We have been using local newspapers in our journalism program for several years, but because of the TGC resource list I just discovered this wonderful way to have students look at what other cities in our state, other states in our country and other countries think is worthy of front page news. This week my students assignment is to compare our local papers front page with 3 other papers (one in our state, one different state, and one different country)


An example of a Global Education Unit Plan

As part of the work we were required to do for our Teachers for Global Classrooms (TGC), we were expected to develop a Global Education Unit Plan that we would actually use in our school setting.

I chose to develop a plan for my elementary journalism students. I and a fellow teacher work with students from 1st-5th grade who make up our school’s newspaper staff.

Attached is a link to my Global Education Unit Plan. It is in Google Docs. Please contact me if you are unable to open it.


State and District Based Learning Standards

I am fortunate enough to work in a school district (Tuscaloosa City Schools) that understands the importance of a student’s global education.

A TCS graduate is expected to be a:

Global Citizen (and) identifies with being part of an emerging world community and whose actions contribute to building this community’s values and practices.

Continue reading State and District Based Learning Standards

Alabama International Resources

Alabama Teachers for Global Classrooms tshirt
Alabama Teachers for Global Classrooms tshirt

One of the most valuable experiences that I have had coming out of my year of Teachers for Global Classrooms (TGS) is the contacts I have made here in my state with my peers – Alabama teachers who want to bring a global experience to their students. In my TGS year alone there were four teachers from Alabama!  And we four have since made contact with prior TGS alumini in our state. We hope to develop an online presence for Alabama to provide resources for all Alabama teachers to bring global education to their students.  If any Alabama folks know of other resources we should list here, please email me ( or leave a comment!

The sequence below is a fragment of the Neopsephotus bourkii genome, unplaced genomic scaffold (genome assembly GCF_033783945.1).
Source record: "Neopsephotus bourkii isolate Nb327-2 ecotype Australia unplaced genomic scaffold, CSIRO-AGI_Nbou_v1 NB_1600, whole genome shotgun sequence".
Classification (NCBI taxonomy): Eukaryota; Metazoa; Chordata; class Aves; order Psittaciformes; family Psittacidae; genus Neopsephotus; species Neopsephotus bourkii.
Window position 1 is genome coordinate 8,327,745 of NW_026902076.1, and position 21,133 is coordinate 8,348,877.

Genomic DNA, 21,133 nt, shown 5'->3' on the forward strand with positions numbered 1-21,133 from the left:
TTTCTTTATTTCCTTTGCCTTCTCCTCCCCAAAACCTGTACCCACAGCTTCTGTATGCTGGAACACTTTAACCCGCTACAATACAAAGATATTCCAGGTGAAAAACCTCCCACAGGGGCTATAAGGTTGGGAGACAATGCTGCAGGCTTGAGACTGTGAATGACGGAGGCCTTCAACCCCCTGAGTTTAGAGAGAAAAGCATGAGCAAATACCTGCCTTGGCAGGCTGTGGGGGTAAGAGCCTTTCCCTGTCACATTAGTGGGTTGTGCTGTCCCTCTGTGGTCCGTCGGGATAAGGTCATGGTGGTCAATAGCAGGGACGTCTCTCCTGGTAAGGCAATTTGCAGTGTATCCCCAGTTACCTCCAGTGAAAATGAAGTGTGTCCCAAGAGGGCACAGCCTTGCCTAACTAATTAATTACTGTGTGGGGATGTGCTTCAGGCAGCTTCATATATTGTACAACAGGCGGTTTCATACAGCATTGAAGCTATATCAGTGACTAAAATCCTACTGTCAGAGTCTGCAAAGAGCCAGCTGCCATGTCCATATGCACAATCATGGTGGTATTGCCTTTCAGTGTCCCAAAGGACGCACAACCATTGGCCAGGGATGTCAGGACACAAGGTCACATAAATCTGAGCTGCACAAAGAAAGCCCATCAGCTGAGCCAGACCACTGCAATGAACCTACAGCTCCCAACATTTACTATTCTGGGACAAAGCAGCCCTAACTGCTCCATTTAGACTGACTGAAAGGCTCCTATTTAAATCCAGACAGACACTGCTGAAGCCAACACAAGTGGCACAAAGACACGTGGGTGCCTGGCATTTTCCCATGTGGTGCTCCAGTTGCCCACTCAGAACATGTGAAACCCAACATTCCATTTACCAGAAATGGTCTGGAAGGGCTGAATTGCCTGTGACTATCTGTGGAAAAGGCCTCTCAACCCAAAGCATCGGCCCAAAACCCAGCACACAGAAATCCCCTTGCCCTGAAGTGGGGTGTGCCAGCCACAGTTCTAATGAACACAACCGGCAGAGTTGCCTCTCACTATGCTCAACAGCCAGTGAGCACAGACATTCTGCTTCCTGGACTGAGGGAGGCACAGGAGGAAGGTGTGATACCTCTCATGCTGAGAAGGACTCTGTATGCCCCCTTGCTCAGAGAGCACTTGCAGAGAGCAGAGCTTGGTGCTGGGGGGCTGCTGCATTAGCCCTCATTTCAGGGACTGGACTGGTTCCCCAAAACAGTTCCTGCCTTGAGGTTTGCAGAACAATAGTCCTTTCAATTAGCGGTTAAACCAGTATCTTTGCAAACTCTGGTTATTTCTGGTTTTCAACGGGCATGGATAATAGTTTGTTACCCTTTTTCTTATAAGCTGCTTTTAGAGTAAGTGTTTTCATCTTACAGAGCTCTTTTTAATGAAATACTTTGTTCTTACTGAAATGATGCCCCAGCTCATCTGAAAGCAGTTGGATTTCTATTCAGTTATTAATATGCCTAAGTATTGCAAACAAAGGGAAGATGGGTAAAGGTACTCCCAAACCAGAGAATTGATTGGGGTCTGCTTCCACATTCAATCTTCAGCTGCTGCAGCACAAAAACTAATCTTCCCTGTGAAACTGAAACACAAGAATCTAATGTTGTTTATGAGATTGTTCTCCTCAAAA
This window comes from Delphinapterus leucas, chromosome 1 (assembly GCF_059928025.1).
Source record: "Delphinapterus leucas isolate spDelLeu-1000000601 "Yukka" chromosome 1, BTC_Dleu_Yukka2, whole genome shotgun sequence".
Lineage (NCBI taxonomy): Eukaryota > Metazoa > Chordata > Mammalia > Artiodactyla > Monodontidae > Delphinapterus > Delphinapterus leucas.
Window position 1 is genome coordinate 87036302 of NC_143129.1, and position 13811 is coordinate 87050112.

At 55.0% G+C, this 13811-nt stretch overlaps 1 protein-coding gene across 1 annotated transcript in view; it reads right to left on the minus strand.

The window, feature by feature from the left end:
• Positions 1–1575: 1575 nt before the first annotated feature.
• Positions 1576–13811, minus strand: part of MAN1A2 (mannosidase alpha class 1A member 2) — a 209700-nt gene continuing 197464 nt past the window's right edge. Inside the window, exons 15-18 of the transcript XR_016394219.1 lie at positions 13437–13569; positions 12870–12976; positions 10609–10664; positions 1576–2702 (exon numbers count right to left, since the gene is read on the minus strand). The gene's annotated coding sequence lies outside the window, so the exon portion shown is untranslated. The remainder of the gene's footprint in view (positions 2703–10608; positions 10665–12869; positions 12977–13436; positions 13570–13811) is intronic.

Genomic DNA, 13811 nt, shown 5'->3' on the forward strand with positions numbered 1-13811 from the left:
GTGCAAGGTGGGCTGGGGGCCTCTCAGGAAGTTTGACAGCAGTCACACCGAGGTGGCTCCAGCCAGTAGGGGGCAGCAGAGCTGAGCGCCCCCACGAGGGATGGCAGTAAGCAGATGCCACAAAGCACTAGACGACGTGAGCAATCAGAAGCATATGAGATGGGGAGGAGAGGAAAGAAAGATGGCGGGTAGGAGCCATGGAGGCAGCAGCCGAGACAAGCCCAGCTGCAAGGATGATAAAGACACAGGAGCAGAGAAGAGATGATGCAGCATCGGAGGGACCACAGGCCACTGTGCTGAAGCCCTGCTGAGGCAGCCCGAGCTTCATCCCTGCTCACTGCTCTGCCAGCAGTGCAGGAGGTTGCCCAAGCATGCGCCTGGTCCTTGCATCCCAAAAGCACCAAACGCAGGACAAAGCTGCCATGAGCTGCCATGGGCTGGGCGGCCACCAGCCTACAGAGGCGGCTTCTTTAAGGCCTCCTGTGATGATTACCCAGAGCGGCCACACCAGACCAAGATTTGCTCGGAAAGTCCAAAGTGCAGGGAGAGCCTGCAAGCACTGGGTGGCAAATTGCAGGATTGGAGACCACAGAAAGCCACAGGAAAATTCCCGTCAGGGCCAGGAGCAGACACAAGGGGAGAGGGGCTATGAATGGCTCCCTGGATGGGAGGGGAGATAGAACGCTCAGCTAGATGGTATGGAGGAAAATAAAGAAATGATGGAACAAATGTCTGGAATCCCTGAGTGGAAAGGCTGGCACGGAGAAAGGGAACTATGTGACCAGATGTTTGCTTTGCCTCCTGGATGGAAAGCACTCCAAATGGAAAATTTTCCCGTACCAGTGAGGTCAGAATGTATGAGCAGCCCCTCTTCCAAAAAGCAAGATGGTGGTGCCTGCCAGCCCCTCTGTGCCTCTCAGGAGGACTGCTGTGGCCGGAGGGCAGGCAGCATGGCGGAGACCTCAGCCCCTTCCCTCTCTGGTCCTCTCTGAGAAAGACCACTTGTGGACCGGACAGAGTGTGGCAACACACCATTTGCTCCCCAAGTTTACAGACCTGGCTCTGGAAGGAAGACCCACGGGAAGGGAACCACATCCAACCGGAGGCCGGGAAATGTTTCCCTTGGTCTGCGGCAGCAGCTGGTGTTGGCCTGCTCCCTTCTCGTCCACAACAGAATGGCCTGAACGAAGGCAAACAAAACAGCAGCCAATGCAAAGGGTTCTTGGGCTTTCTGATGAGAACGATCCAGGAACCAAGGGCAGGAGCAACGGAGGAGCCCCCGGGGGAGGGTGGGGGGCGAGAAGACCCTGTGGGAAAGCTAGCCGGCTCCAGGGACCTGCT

I am dividing this page into 3 sections in the hopes that it will help both my local colleagues as well as my state-wide peers find resources that they might be able to use.

(The photo is a tshirt one of my fellow Alabamians designed for the Alabama TGC  2018-19)



Tuscaloosa/West Alabama:
Tuscaloosa Sister Cities 
University of Alabama/College of Education – Dr Janie Hubbard email:
Tuscaloosa International Friends

Global Ties Alabama – based in Huntsville

NEA (National Education Association)
Asia Society/Center for Global Education
UNICEF/ Lesson Plans





International Project Based Learning Opportunities for Elementary/Primary Level

As educators we have all heard of and understand the appeal of project-based learning. Most students learn better by being actively involved in their learning, rather than passively sitting and listening to teacher talk. This is true ofstudents of  any age.

What seems to throw many teachers is introducing “international or global” into it. Please please don’t be intimidated by theses terms! As I explain to my teachers, an international or global emphasis can be worked in to almost ANY standard(s) you need to teach. Pick out the standards first. Then think about what type of project would be best suited for those standards. For example, if you are doing writing standards, then having a journal or penpal might be a good fit. If you are focusing on reading comprehension, then creating a skit or graphic display of story elements is a possibility. It you are doing science standards to do with climate, a project collecting weather data could work. THEN you can look for a global emphasis. See the suggestions below.